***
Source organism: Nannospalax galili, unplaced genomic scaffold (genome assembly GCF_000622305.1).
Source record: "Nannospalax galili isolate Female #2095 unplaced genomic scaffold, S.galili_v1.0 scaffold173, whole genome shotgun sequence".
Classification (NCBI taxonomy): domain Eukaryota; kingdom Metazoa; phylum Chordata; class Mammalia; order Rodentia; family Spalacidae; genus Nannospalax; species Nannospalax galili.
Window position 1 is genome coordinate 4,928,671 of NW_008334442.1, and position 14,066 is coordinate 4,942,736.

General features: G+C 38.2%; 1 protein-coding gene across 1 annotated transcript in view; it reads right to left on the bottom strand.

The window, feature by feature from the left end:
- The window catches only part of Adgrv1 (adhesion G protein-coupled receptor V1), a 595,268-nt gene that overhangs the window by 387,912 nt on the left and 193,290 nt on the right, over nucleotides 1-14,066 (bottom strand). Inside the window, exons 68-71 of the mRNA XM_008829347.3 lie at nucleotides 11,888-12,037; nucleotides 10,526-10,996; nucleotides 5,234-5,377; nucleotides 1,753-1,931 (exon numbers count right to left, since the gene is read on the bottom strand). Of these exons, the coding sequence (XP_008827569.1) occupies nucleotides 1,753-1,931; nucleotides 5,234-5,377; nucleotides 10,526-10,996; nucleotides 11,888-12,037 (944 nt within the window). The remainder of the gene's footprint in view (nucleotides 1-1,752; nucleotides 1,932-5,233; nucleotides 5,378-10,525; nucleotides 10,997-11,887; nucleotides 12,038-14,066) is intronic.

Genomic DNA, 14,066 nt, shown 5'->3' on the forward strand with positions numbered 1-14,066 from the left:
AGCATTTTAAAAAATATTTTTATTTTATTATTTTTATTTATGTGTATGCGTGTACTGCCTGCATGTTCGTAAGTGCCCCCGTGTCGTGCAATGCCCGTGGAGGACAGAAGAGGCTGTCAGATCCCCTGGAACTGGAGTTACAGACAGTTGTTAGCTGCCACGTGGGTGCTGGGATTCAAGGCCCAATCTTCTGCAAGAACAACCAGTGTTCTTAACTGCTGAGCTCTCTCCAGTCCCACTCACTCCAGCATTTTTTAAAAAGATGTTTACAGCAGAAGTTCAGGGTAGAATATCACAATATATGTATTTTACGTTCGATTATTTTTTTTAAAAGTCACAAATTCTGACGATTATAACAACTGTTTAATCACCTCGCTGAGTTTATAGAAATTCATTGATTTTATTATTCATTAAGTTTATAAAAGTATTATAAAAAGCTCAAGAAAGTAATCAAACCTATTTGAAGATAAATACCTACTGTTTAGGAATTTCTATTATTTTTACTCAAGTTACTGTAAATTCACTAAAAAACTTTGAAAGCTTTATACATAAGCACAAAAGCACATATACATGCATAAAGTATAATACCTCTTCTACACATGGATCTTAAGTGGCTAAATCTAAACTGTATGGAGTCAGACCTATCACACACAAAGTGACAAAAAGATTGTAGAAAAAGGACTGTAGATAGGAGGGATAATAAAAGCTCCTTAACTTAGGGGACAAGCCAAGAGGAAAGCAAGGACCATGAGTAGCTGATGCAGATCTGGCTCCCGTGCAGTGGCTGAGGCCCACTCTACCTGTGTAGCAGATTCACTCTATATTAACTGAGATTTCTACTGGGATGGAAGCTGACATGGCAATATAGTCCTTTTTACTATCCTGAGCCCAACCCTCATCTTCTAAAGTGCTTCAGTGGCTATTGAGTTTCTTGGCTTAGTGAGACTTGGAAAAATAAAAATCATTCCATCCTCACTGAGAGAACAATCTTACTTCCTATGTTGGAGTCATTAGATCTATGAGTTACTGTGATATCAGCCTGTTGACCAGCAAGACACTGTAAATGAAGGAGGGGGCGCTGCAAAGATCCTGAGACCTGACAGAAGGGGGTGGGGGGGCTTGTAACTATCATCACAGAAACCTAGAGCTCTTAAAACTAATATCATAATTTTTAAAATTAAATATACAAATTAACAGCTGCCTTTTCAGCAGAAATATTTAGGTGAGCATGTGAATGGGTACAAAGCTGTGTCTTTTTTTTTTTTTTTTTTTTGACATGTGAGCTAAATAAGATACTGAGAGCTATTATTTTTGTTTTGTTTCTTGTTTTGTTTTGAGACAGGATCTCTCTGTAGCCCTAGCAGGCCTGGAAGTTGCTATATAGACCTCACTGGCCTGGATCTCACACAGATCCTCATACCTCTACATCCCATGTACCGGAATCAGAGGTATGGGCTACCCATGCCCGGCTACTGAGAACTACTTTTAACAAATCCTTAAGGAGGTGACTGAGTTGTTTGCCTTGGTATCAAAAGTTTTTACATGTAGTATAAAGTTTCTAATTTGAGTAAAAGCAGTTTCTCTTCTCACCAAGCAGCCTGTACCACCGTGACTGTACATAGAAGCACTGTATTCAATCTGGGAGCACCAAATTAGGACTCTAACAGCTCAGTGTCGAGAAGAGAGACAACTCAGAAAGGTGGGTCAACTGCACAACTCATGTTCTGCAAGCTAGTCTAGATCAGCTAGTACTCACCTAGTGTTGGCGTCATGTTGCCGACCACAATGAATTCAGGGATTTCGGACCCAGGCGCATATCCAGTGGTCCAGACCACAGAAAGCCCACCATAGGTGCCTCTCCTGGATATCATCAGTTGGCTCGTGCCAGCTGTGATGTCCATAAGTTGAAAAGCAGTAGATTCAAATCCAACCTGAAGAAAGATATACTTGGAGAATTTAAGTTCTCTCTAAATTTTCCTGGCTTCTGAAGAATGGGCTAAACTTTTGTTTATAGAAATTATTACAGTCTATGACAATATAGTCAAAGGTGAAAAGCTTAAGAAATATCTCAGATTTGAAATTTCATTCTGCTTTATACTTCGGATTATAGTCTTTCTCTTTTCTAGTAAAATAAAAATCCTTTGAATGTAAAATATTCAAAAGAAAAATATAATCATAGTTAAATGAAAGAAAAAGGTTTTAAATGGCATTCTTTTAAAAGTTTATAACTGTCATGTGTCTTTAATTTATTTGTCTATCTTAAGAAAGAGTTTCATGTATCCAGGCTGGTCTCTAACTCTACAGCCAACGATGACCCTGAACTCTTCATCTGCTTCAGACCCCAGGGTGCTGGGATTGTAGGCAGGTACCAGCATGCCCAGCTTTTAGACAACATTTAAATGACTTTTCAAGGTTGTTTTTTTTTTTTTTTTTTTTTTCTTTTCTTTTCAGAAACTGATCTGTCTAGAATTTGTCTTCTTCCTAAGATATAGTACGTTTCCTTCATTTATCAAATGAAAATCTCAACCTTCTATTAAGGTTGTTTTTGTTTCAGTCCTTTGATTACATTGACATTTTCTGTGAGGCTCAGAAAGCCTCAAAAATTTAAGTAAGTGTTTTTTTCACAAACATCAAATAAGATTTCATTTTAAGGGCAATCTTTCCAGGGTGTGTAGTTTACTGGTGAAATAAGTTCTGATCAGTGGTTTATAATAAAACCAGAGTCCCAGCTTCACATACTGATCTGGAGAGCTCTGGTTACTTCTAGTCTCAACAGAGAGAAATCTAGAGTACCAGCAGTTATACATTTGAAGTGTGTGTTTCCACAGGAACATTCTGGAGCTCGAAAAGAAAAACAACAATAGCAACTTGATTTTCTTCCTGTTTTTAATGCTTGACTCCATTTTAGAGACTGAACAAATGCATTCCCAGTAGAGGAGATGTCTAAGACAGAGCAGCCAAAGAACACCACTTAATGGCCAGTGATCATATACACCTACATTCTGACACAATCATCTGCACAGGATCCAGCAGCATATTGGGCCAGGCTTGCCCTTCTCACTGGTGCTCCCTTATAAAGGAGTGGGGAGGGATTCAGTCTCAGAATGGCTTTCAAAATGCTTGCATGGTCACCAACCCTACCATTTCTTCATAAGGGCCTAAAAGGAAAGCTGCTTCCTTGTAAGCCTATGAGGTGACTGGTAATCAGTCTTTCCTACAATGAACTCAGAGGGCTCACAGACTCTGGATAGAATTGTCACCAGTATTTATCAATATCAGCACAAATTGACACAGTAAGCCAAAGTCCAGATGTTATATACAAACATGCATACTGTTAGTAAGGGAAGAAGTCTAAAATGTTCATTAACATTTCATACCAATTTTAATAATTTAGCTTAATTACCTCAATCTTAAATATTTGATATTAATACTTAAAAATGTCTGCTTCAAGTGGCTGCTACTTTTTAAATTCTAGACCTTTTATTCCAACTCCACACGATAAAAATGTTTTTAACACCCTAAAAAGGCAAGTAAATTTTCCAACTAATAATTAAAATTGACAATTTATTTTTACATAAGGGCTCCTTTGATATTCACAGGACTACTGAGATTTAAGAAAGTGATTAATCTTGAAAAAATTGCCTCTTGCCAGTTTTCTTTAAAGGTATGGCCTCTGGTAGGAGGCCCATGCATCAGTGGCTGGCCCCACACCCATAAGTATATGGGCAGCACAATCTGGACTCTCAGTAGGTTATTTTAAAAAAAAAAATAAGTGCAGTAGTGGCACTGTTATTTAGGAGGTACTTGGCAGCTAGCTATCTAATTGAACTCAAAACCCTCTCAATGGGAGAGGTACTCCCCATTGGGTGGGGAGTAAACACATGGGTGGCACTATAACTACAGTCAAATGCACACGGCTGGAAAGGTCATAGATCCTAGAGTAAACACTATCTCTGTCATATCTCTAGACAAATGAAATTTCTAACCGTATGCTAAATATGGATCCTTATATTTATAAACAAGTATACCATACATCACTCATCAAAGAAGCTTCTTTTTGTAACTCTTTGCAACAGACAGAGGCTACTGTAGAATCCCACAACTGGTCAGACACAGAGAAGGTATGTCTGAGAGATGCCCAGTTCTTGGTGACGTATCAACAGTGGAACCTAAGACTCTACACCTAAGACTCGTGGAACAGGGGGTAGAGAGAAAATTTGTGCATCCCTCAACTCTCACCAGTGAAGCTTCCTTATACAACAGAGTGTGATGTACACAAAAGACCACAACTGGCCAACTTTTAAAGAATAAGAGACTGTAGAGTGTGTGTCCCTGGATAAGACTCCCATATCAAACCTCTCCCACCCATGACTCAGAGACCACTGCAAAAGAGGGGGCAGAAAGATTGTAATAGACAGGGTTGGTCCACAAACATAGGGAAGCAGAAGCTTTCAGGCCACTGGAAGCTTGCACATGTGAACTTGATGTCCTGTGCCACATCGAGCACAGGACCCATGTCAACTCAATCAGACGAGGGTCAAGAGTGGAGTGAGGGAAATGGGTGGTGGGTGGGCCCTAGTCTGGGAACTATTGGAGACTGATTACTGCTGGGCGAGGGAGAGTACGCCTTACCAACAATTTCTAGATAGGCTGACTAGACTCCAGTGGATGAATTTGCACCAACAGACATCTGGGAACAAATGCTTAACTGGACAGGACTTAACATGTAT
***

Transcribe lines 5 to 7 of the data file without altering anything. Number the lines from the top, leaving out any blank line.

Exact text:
General features: G+C 38.2%; 1 protein-coding gene across 1 annotated transcript in view; it reads right to left on the bottom strand.

The window, feature by feature from the left end:
- The window catches only part of Adgrv1 (adhesion G protein-coupled receptor V1), a 595,268-nt gene that overhangs the window by 387,912 nt on the left and 193,290 nt on the right, over nucleotides 1-14,066 (bottom strand). Inside the window, exons 68-71 of the mRNA XM_008829347.3 lie at nucleotides 11,888-12,037; nucleotides 10,526-10,996; nucleotides 5,234-5,377; nucleotides 1,753-1,931 (exon numbers count right to left, since the gene is read on the bottom strand). Of these exons, the coding sequence (XP_008827569.1) occupies nucleotides 1,753-1,931; nucleotides 5,234-5,377; nucleotides 10,526-10,996; nucleotides 11,888-12,037 (944 nt within the window). The remainder of the gene's footprint in view (nucleotides 1-1,752; nucleotides 1,932-5,233; nucleotides 5,378-10,525; nucleotides 10,997-11,887; nucleotides 12,038-14,066) is intronic.